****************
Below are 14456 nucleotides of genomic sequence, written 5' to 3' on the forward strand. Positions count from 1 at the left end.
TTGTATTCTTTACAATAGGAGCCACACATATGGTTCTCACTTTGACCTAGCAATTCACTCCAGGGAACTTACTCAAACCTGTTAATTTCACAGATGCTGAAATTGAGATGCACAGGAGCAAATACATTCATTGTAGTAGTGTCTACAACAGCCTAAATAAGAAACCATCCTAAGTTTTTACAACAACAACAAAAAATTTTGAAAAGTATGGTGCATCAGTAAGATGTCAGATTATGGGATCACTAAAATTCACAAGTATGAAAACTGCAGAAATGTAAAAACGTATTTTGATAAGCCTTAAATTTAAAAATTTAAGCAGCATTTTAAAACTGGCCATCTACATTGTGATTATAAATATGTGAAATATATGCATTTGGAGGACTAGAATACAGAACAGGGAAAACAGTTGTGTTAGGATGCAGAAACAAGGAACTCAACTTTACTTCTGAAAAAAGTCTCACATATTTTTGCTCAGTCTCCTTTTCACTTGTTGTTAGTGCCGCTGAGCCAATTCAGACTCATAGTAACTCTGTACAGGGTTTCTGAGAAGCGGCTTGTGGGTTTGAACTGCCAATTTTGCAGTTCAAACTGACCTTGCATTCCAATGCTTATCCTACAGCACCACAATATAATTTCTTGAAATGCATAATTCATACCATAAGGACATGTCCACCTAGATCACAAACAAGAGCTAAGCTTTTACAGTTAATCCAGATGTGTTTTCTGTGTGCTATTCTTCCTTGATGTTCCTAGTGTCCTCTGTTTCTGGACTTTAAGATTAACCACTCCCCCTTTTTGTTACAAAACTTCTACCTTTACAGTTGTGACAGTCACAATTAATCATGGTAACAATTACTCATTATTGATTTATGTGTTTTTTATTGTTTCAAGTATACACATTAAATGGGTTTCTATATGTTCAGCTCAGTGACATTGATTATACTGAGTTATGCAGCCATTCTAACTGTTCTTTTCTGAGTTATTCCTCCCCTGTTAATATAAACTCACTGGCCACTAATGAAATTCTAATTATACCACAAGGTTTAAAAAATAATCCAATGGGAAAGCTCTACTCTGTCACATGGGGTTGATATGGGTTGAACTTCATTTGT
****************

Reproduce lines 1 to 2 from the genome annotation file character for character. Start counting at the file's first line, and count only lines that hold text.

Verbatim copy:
Below are 14456 nucleotides of genomic sequence, written 5' to 3' on the forward strand. Positions count from 1 at the left end.
TTGTATTCTTTACAATAGGAGCCACACATATGGTTCTCACTTTGACCTAGCAATTCACTCCAGGGAACTTACTCAAACCTGTTAATTTCACAGATGCTGAAATTGAGATGCACAGGAGCAAATACATTCATTGTAGTAGTGTCTACAACAGCCTAAATAAGAAACCATCCTAAGTTTTTACAACAACAACAAAAAATTTTGAAAAGTATGGTGCATCAGTAAGATGTCAGATTATGGGATCACTAAAATTCACAAGTATGAAAACTGCAGAAATGTAAAAACGTATTTTGATAAGCCTTAAATTTAAAAATTTAAGCAGCATTTTAAAACTGGCCATCTACATTGTGATTATAAATATGTGAAATATATGCATTTGGAGGACTAGAATACAGAACAGGGAAAACAGTTGTGTTAGGATGCAGAAACAAGGAACTCAACTTTACTTCTGAAAAAAGTCTCACATATTTTTGCTCAGTCTCCTTTTCACTTGTTGTTAGTGCCGCTGAGCCAATTCAGACTCATAGTAACTCTGTACAGGGTTTCTGAGAAGCGGCTTGTGGGTTTGAACTGCCAATTTTGCAGTTCAAACTGACCTTGCATTCCAATGCTTATCCTACAGCACCACAATATAATTTCTTGAAATGCATAATTCATACCATAAGGACATGTCCACCTAGATCACAAACAAGAGCTAAGCTTTTACAGTTAATCCAGATGTGTTTTCTGTGTGCTATTCTTCCTTGATGTTCCTAGTGTCCTCTGTTTCTGGACTTTAAGATTAACCACTCCCCCTTTTTGTTACAAAACTTCTACCTTTACAGTTGTGACAGTCACAATTAATCATGGTAACAATTACTCATTATTGATTTATGTGTTTTTTATTGTTTCAAGTATACACATTAAATGGGTTTCTATATGTTCAGCTCAGTGACATTGATTATACTGAGTTATGCAGCCATTCTAACTGTTCTTTTCTGAGTTATTCCTCCCCTGTTAATATAAACTCACTGGCCACTAATGAAATTCTAATTATACCACAAGGTTTAAAAAATAATCCAATGGGAAAGCTCTACTCTGTCACATGGGGTTGATATGGGTTGAACTTCATTTGT